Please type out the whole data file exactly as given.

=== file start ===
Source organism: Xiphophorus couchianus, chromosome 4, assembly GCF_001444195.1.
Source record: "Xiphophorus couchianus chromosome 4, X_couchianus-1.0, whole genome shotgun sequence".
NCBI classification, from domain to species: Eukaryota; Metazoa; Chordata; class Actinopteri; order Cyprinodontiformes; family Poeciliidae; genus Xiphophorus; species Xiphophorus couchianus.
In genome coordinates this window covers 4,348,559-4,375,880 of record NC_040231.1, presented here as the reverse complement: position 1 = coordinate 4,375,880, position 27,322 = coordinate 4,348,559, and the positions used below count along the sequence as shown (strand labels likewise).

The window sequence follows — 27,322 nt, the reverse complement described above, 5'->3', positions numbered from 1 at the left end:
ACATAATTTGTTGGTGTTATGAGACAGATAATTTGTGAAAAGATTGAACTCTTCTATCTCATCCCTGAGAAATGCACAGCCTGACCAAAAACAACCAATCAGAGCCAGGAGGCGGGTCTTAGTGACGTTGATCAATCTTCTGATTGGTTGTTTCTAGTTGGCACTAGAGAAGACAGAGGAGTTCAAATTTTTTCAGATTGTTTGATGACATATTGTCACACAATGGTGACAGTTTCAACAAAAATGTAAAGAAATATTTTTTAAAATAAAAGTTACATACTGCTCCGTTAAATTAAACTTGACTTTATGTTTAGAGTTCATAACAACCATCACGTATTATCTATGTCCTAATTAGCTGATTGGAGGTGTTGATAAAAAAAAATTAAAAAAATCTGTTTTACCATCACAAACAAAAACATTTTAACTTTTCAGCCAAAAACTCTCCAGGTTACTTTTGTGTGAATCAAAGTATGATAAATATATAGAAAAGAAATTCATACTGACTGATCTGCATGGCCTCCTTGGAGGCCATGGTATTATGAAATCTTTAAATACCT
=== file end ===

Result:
Source organism: Xiphophorus couchianus, chromosome 4, assembly GCF_001444195.1.
Source record: "Xiphophorus couchianus chromosome 4, X_couchianus-1.0, whole genome shotgun sequence".
NCBI classification, from domain to species: Eukaryota; Metazoa; Chordata; class Actinopteri; order Cyprinodontiformes; family Poeciliidae; genus Xiphophorus; species Xiphophorus couchianus.
In genome coordinates this window covers 4,348,559-4,375,880 of record NC_040231.1, presented here as the reverse complement: position 1 = coordinate 4,375,880, position 27,322 = coordinate 4,348,559, and the positions used below count along the sequence as shown (strand labels likewise).

The window sequence follows — 27,322 nt, the reverse complement described above, 5'->3', positions numbered from 1 at the left end:
ACATAATTTGTTGGTGTTATGAGACAGATAATTTGTGAAAAGATTGAACTCTTCTATCTCATCCCTGAGAAATGCACAGCCTGACCAAAAACAACCAATCAGAGCCAGGAGGCGGGTCTTAGTGACGTTGATCAATCTTCTGATTGGTTGTTTCTAGTTGGCACTAGAGAAGACAGAGGAGTTCAAATTTTTTCAGATTGTTTGATGACATATTGTCACACAATGGTGACAGTTTCAACAAAAATGTAAAGAAATATTTTTTAAAATAAAAGTTACATACTGCTCCGTTAAATTAAACTTGACTTTATGTTTAGAGTTCATAACAACCATCACGTATTATCTATGTCCTAATTAGCTGATTGGAGGTGTTGATAAAAAAAAATTAAAAAAATCTGTTTTACCATCACAAACAAAAACATTTTAACTTTTCAGCCAAAAACTCTCCAGGTTACTTTTGTGTGAATCAAAGTATGATAAATATATAGAAAAGAAATTCATACTGACTGATCTGCATGGCCTCCTTGGAGGCCATGGTATTATGAAATCTTTAAATACCT